The best Chinese destinations for tea lovers

photo by Francis Chung

In the Western world, the British are famous for their love of tea, but their tea-obsession is nothing compared to the reverence with which tea is treated in China. Chinese tea, as opposed to 5 o’clock tea parties, is not just a daily occurrence meant for socialization – it is a way of life. The Chinese are the original tea drinkers, who have discovered the wonderful taste and health benefit of tea thousands of years ago. The practice of tea preparation and tea drinking has come a long way since a tea leaf fell into the cup of Emperor Shennong more than 4500 years ago, and has rise to the level of art. There are lots of destinations in China that will send a serious tea fan straight into paradise, and it would be too difficult to even count them all! Here are some of the best Chinese destinations for tea lovers.

China National Tea Museum, Hangzhou, Zhejiang province

It’s hardly a surprise that there is a national tea museum in China – after all, the art of tea preparation is one of the oldest Chinese arts, and among the most valuable too. This museum is an excellent introduction to the history of tea for those who love the beverage but don’t know all there is to know about it. From tea growing to the manufacture of different types of tea and their traditional preparation, you will find all your tea-related questions answered.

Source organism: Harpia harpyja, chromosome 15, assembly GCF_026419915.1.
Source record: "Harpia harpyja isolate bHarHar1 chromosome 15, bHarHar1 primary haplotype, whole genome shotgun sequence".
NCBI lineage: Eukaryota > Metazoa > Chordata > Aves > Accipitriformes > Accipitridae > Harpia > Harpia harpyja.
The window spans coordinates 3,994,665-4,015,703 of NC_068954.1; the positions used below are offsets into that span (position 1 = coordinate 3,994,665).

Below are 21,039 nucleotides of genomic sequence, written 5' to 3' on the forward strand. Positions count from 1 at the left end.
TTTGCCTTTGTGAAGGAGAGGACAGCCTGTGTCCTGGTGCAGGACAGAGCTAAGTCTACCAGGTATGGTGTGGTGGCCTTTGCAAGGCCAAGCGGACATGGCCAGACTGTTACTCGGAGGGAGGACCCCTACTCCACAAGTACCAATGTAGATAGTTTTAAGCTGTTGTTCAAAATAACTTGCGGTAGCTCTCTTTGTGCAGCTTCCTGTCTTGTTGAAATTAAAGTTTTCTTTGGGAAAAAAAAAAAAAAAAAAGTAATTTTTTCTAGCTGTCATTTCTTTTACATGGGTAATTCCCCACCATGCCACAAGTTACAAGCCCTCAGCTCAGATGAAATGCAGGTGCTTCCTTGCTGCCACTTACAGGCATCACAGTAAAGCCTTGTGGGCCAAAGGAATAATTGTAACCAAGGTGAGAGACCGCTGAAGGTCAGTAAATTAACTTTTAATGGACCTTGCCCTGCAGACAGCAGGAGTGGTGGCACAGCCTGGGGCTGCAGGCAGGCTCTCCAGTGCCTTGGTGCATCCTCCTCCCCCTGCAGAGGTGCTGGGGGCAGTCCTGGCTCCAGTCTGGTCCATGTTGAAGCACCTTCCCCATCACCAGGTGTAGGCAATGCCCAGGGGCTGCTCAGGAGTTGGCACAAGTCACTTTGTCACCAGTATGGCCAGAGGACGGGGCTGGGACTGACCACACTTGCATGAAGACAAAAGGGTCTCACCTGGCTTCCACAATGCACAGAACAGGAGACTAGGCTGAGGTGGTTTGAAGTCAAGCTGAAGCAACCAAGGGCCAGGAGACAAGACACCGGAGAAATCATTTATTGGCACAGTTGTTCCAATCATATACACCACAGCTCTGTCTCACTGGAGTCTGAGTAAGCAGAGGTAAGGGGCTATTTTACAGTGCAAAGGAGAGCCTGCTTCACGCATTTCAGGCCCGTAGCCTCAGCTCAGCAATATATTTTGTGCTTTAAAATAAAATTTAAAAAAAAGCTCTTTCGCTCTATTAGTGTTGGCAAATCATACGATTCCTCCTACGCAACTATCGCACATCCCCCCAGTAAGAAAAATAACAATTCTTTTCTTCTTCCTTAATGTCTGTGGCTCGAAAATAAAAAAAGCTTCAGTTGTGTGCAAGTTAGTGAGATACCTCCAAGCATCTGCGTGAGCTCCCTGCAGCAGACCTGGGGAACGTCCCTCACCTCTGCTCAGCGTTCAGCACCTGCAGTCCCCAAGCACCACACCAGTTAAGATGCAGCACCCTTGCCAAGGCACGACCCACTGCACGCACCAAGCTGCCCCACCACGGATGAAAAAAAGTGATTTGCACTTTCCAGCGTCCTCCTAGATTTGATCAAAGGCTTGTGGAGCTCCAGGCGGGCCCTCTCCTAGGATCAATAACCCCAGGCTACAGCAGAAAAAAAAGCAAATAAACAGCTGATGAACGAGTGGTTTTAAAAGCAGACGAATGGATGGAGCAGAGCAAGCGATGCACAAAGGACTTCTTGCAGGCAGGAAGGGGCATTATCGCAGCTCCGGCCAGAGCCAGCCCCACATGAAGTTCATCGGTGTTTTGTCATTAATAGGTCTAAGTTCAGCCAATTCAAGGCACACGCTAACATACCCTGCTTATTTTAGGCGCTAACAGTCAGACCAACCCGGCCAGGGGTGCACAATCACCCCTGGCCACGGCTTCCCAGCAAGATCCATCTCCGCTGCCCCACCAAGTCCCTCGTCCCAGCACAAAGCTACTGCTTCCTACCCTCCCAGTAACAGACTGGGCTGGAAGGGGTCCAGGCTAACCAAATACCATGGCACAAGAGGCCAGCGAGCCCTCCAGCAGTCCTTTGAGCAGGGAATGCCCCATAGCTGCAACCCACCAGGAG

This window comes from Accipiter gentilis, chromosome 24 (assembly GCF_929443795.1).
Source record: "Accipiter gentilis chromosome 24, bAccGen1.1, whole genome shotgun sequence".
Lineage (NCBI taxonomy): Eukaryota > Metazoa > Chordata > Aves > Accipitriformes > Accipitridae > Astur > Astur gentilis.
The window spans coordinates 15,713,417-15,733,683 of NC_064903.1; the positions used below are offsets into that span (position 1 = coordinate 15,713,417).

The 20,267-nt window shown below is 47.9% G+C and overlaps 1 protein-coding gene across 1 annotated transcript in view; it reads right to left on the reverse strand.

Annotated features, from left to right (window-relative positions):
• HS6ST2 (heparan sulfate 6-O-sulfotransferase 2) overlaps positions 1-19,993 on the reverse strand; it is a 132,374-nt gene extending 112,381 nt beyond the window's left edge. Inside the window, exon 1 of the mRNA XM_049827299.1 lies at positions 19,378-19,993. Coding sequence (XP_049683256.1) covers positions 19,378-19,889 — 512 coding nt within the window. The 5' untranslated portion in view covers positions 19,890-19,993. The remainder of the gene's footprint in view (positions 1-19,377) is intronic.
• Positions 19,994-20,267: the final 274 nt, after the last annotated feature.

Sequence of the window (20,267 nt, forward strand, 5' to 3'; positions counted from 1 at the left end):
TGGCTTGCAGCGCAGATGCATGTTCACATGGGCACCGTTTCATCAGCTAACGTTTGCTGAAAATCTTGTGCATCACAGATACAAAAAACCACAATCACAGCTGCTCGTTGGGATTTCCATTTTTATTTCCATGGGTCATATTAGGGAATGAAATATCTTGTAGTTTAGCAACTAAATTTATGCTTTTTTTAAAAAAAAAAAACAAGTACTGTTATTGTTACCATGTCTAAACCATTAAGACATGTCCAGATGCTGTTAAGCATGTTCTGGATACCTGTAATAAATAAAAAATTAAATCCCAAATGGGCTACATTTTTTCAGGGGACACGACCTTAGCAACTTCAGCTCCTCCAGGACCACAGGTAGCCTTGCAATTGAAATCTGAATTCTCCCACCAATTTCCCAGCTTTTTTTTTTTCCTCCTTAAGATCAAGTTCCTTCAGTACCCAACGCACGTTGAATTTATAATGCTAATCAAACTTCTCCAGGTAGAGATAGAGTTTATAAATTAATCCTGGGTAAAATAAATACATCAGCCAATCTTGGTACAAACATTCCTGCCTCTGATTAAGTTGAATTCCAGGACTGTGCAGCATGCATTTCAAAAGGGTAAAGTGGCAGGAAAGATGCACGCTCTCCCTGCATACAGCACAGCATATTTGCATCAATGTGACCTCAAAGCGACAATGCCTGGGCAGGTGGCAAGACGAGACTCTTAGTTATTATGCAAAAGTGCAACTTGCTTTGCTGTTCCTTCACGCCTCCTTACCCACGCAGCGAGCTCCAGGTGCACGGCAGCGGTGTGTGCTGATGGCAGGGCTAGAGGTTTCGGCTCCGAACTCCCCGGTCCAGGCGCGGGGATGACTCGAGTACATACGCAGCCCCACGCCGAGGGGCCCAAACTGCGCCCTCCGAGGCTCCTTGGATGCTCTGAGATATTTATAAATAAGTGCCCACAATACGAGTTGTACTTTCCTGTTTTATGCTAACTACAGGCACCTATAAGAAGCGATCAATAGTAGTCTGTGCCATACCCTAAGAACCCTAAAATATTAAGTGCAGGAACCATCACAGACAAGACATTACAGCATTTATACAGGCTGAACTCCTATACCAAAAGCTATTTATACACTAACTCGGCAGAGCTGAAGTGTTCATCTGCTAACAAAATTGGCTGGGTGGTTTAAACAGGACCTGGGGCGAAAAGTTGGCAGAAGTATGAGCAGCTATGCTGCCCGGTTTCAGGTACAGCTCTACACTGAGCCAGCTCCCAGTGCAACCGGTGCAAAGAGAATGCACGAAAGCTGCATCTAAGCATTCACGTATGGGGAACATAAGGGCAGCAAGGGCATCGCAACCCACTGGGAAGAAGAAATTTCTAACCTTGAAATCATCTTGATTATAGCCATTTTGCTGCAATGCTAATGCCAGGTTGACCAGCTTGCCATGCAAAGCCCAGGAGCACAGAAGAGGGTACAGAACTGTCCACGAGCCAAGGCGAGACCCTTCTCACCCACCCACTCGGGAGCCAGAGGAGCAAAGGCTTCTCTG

Huashan Teahouse, Mt Hua, Shaanxi province

photo by Renato Ganoza

Whether or not you will enjoy this destination depends on how ardently you love tea and how much effort you’re prepared to do in order to obtain it. The hike up to the teahouse on top of Huashan in Shaanxi province. The teahouse is located in one of the many Taoist temples on the mountains, and as it is at an altitude of over 7000 feet (on the South Peak), this might very well be the ‘highest’ tea you have ever drunk.

Tianshan Tea Market, Shanghai

The dream of any tea lover is to be surrounded by tons and tons of their favorite beverage in its purest form – and this dream is attainable at the Tianshan Tea Market in Shanghai. The market consists of countless small shops selling every imaginable variety of Chinese tea. It’s next to impossible to buy all the tea that you’d love to, but many shops hand out free sample or have tea service, so you can taste a cup before moving on to the next shop.

Mount Wuyi

photo by Nikchick

Wuyi Mountain is not only a Unesco World Heritage Site because of its natural beauty, but also because it produces some of the most precious kinds of tea in China. Lapsang Souchong, the famous smoked black tea, is not too expensive to be available to regular tea lovers, but  the Da Hong Pao tea is one of the most expensive teas in the world, costing up to millions of dollars per kilogram.


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